conflicting IF statements

hi guys. not that this is a huge issue for this project I would still like to know how to fix it for other projects down the road.

what is happening is when the IF (analogRead) is active then the IF (Ultrasoninc Sensor) wont run.

the analog read is just for low battery detection.

i’m just looking for some options on how to make them work at the same time.

// include the library code:
#include <LiquidCrystal.h>

// initialize the library with the numbers of the interface pins
LiquidCrystal lcd(12, 11, 5, 4, 3, 2);


  const int echo = (7); //  ultra sonic sensor
  const int trig = (8); //  ultra sonic sensor
  int lowBattLed = (9); //  red led indicate low batt 
  int lowBattSen = (A3); //  sense batt voltage off voltage divider 2:1 
  int sensorValue = 500;
  int extraA = (6); // not used
  int extraB = (10); // not used
  int extraC = (13); // not used
  long duration, cm;

void setup() {

  pinMode(lowBattLed,OUTPUT);
  pinMode(trig,OUTPUT);
  pinMode(echo,INPUT);

// show LED works and program has started
  digitalWrite(lowBattLed,HIGH);
  delay(1000);
  digitalWrite(lowBattLed,LOW);
  delay(1000);
  digitalWrite(lowBattLed,HIGH);
  delay(1000);
  digitalWrite(lowBattLed,LOW);
  delay(1000);
  digitalWrite(lowBattLed,HIGH);
  delay(1000);
  digitalWrite(lowBattLed,LOW);
  
 
  // set up the LCD's number of columns and rows:
  lcd.begin(16, 2);
  // Print a message to the LCD.
  lcd.print("  TAKE A CARD   ");
  }

void loop() {

     
  digitalWrite(trig,LOW);      // activate Ping sensor 
  delayMicroseconds(5);
  digitalWrite(trig,HIGH);
  delayMicroseconds(10);
  digitalWrite(trig,LOW);
  
  duration = pulseIn(echo,HIGH); //read trig

  sensorValue = analogRead(lowBattSen); // low battery 

  cm = (duration / 2) / 29.1; // distance calculation
  

lcd.setCursor(0, 1);

if (sensorValue < 500)  // indicate low Battery
  {
    digitalWrite(lowBattLed,HIGH);
    delay(250);
    digitalWrite(lowBattLed,LOW);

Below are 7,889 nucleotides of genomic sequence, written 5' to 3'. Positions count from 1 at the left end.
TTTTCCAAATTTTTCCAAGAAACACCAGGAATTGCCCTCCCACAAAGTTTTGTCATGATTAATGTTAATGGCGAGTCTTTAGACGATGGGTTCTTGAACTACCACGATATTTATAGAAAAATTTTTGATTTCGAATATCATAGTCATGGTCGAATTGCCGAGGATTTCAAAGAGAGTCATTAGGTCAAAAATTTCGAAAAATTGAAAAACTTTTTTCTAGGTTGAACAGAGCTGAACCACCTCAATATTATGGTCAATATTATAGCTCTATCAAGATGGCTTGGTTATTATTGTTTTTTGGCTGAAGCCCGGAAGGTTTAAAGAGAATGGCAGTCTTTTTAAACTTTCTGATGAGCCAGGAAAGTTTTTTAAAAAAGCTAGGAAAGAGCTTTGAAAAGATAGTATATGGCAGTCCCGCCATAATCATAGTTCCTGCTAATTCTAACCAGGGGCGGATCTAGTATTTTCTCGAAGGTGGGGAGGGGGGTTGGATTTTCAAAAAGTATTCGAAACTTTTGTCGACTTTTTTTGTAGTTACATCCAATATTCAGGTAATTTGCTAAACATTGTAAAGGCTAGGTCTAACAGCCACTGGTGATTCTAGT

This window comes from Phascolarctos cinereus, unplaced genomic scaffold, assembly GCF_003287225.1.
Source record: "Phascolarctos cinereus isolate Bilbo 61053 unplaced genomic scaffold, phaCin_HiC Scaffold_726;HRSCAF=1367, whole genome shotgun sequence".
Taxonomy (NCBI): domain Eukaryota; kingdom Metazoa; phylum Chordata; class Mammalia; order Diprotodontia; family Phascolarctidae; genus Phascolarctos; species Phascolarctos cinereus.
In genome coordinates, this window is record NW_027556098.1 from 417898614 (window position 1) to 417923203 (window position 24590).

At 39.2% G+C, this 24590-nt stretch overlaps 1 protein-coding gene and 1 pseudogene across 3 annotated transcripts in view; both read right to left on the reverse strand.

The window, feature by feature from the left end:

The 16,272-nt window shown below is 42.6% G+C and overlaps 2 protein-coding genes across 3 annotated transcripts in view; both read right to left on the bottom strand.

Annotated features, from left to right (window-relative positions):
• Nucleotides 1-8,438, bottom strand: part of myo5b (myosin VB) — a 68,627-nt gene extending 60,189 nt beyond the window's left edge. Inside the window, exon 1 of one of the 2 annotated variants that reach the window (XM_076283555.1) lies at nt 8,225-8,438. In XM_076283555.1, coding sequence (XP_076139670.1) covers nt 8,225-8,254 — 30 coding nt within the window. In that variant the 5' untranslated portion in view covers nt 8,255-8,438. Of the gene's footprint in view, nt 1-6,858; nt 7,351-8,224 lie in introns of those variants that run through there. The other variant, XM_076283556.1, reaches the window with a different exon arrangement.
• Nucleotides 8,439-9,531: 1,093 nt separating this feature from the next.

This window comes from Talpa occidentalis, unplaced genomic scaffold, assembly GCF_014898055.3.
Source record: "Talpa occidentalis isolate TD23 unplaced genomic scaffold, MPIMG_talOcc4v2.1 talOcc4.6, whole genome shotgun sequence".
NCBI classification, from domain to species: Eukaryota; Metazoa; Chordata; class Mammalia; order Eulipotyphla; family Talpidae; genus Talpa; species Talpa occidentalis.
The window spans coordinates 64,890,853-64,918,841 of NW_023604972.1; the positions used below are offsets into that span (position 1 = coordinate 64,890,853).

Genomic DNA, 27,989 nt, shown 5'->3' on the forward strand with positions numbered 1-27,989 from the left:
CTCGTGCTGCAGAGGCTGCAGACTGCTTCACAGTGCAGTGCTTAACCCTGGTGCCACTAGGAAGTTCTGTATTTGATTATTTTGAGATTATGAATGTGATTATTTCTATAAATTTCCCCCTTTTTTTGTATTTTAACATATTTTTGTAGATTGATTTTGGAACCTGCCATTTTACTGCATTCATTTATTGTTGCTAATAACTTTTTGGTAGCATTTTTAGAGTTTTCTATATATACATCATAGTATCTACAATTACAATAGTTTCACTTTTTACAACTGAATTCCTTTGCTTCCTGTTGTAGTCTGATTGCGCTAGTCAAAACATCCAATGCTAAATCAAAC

delay(250);
    digitalWrite(lowBattLed,HIGH);
    delay(250);
    digitalWrite(lowBattLed,LOW);
    delay(2000);
    digitalWrite(lowBattLed,HIGH);
    delay(250);
    digitalWrite(lowBattLed,LOW);
    delay(250);
    digitalWrite(lowBattLed,HIGH);
    delay(250);
    digitalWrite(lowBattLed,LOW);
    delay(2000);
  }

if
     ( cm <= 17.5 )
   {
   digitalWrite(lowBattLed,HIGH);
   
   lcd.setCursor(0,1);
   lcd.print("!$ THANK YOU  $!"); 
   delay(750);
   lcd.setCursor(0,1);
   lcd.print("   THANK YOU    ");
   delay(500);
      digitalWrite(lowBattLed,HIGH);
   lcd.setCursor(0,1);
   lcd.print("!$ THANK YOU  $!"); 
   delay(750);
   lcd.setCursor(0,1);
   lcd.print("   THANK YOU    ");
   delay(500);
      digitalWrite(lowBattLed,HIGH);
   lcd.setCursor(0,1);
   lcd.print("!$ THANK YOU  $!"); 
   delay(750);
   lcd.setCursor(0,1);
   lcd.print("   THANK YOU    ");
   delay(500);
      digitalWrite(lowBattLed,HIGH);
   lcd.setCursor(0,1);
   lcd.print("!$ THANK YOU  $!"); 
   delay(1000);

   digitalWrite(lowBattLed,LOW);
   }

else
{
  lcd.print("Like On FaceBook");
}}

Nothing on the Arduino happens “at the same time”. It runs the code from top to bottom one line at a time. What you have inside the if(sensorValue < 500) block is a whole bunch of stuff that runs using delay. So you are stuck there waiting for that to finish before anything else can happen.

If you want the sketch to be responsive then you can’t have any delay. You can’t have any while or for loops that take a long time to finish. If you want a light to blink when batter is low, then set a boolean variable that you can test in loop and do the flashing with the “Blink Without Delay” style of timing so it doesn’t block the rest of the loop from running.

Yes delay(…) is likely going to get you into trouble. Also, learn some C/C++.

These lines are not wrong but they have unnecessary parentheses:

  const int echo = (7); //  ultra sonic sensor
  const int trig = (8); //  ultra sonic sensor
  int lowBattLed = (9); //  red led indicate low batt 
  int lowBattSen = (A3); //  sense batt voltage off voltage divider 2:1 
  int extraA = (6); // not used
  int extraB = (10); // not used
  int extraC = (13); // not used

ok, noted and thank you.

like I said in this project LED blink was just canceling LCD blink (not a big deal)

again thank you.

The easiest way to make an LED blink without delay is to include this:

digitalWrite(ledPin, millis() & 0x200 ? HIGH : LOW);

somewhere in your loop. This will blink at about once a second. Or possibly twice a second. The point being - just use the 10th bit of millis() and unconditionally and at frequent intervals set the LED on or off according to that. No tricky time calculations required.

If you are using delay(), then this can be put in a yield() function.